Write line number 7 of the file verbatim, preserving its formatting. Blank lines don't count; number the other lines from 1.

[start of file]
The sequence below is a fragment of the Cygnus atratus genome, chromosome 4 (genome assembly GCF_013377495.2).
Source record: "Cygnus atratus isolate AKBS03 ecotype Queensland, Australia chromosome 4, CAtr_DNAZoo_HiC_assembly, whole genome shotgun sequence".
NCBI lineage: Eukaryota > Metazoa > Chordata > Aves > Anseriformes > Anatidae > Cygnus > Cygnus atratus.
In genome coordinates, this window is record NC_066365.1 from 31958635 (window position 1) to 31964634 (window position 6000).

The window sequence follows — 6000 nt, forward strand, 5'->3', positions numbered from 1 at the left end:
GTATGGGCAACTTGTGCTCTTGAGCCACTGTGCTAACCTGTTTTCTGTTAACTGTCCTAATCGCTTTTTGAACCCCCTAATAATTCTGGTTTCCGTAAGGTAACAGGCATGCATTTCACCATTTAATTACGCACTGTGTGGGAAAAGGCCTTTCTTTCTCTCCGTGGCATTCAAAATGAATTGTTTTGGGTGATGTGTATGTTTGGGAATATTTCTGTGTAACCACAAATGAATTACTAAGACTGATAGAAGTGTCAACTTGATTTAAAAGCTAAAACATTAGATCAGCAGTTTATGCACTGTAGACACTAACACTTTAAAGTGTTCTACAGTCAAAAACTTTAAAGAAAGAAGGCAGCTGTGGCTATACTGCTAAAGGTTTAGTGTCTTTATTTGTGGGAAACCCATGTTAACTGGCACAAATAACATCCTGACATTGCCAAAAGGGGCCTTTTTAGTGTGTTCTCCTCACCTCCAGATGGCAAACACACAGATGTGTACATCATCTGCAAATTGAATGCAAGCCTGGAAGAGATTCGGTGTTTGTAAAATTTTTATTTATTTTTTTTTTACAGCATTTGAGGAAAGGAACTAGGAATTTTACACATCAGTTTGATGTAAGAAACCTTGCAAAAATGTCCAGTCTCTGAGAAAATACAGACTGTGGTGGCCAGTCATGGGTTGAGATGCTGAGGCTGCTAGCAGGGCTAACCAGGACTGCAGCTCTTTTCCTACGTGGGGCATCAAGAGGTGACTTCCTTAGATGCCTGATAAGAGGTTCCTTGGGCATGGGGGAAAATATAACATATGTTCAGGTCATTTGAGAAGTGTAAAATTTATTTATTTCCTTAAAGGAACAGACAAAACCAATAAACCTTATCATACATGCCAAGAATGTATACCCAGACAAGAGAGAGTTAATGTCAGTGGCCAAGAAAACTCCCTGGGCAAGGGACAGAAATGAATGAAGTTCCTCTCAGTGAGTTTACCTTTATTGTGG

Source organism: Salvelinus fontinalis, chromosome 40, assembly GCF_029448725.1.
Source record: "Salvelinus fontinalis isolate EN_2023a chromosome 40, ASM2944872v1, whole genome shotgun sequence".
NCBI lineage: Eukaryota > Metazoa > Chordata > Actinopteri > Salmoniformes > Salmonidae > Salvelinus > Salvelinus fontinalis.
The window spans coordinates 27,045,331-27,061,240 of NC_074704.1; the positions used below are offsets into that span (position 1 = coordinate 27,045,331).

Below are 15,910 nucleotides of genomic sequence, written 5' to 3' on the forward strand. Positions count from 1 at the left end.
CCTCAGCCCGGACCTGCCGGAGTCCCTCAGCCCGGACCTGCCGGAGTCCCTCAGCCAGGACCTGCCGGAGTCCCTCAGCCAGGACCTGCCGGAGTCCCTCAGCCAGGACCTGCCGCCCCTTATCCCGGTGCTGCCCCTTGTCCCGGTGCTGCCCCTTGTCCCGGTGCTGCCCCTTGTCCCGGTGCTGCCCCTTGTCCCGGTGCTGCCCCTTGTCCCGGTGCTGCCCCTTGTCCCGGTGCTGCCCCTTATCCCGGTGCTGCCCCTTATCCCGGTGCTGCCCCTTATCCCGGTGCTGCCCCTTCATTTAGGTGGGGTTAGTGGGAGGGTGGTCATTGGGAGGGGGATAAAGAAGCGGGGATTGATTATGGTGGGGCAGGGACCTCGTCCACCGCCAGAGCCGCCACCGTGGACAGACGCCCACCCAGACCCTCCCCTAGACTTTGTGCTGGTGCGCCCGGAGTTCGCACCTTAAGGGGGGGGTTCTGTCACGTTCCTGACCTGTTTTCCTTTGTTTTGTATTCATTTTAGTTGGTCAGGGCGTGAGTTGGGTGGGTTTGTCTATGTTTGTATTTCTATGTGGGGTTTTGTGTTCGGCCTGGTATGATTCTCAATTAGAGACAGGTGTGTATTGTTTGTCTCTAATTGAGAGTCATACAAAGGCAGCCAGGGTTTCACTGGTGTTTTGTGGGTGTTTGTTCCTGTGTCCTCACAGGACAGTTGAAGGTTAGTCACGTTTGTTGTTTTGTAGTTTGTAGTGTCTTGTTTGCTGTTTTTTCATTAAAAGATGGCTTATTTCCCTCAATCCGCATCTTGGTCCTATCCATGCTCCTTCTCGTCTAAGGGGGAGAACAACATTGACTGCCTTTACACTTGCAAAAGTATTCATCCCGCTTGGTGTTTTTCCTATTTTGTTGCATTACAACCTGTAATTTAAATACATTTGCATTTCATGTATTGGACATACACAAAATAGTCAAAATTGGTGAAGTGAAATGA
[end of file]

Source organism: Salvelinus fontinalis, chromosome 40, assembly GCF_029448725.1.